Motherly love is a relative term.

Motherly love is a relative term. Of course Merete was under the impression that she loved her daughter. What other choice did she have? Was she an evil person or a bad mother? She was proud of Birgit’s dark eyes, her long, graceful arms and legs, and her pure, matte complexion, in the same way that she was proud to be married to a man who was coveted by half the women who met him. But with the passing of years her impression of her daughter had unnoticeably become synonymous with her impression of Robert, so that the girl at times seemed to her an incredible, living hope about getting him back, and at other times a bitter reminder of what had been and would never come again. It was as if the child were created out of her deep need in her distended body, when it no longer was able to hold onto her lover by itself. And when Robert left her, she felt betrayed by her daughter, who had not been able to fulfill her duty, her purpose for coming into existence. And in that initial awful period, until he came back that first time and was incomprehensibly the same as before and caressed her pain with his loving smile, and with his calm, refined voice spread a false and ephemeral fog over her depression, she had almost hated the ever-present child, who suddenly seemed superfluous and problematic in a life without Robert.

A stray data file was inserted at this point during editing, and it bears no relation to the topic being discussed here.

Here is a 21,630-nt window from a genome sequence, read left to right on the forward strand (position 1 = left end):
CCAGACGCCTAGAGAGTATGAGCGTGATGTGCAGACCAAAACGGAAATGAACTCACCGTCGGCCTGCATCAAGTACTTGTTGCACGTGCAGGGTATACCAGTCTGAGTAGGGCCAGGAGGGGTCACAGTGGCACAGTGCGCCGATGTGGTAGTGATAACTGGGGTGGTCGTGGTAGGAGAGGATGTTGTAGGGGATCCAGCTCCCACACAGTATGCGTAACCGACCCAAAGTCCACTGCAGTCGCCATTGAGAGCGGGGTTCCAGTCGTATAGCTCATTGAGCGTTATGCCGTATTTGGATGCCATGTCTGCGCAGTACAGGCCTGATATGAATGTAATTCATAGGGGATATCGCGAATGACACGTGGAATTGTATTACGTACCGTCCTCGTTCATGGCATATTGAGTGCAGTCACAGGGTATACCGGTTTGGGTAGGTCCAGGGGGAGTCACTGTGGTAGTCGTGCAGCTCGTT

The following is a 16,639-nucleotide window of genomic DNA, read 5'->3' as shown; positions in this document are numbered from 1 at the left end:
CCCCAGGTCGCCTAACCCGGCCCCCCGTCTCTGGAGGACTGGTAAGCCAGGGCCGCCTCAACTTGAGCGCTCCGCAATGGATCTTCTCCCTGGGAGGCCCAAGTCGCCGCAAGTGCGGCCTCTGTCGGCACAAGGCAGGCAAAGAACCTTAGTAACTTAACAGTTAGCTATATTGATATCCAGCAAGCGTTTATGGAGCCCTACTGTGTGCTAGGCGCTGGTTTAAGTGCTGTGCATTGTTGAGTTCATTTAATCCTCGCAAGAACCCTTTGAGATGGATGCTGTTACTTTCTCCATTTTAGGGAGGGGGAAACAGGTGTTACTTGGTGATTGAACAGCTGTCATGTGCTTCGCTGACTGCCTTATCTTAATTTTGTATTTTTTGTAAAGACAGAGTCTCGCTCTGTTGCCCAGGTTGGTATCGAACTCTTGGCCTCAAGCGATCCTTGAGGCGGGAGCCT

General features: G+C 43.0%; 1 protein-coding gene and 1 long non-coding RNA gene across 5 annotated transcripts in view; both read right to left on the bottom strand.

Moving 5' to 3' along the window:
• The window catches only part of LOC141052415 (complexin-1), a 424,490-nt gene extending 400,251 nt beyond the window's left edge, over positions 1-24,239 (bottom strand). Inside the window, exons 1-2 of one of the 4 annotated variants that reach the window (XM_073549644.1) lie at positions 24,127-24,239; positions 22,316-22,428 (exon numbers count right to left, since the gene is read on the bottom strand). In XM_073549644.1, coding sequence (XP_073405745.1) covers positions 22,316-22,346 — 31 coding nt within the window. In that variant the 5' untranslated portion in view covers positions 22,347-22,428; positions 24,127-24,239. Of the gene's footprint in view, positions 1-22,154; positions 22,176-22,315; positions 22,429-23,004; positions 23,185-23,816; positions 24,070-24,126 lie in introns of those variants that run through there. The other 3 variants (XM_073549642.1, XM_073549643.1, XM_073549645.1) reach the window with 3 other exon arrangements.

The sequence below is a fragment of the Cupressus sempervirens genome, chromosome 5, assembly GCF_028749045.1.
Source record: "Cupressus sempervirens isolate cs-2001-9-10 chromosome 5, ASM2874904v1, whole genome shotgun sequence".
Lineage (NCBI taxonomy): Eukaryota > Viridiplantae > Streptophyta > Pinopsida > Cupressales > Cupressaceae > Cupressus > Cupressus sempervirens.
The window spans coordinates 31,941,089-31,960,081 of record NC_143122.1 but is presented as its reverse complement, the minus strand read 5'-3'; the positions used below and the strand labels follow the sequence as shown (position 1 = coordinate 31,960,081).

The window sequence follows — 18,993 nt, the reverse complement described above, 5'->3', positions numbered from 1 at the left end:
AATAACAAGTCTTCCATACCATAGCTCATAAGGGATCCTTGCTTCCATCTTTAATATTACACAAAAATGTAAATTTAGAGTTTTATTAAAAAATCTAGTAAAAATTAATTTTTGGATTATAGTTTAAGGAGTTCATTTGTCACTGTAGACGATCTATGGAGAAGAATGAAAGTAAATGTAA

But later Merete was able to convert the ten-year-old child into her friend and confidante. When she came home in the evening, when she needed someone to talk to, here was this lovely, friendly child, with whom she had so many memories in common; a gentle, good listener, in whose eyes she saw adoration, which could quickly change at a second glance. And this accommodating, serious little person became for her a daily habit and a necessity. So it was easy for Merete to convince herself that she loved her—and even easier to get the child to believe it.

Translation from the Danish

Editorial note: From chapter 9 of Ditlevsen’s For Barnets Skyld, (Gyldendal, 1946). You can read Michael Favala Goldman’s essay about discovering Ditlevsen’s work and translating it in his essay “Treading a Fine Line: On Translating Tove Ditlevsen’s The Gift.”

One of Denmark’s best-known writers, Tove Ditlevsen (1917–1976) is the author of many books, including the autofiction The Copenhagen Trilogy, available in English translation.

Danish translator Michael Favala Goldman (b. 1966) is also a poet, jazz clarinetist, gardener, and educator. Over 140 of Goldman’s translations and poems have appeared in dozens of journals such as the Harvard Review and the Columbia Journal. His translation of Dependency, by Tove Ditlevsen, is the third book in The Copenhagen Trilogy (Penguin Classics / FSG). His fifteen books include his own original poetry and works by Knud Sørensen, Cecil Bødker, Suzanne Brøgger, Benny Andersen, and others. He lives in western Massachusetts.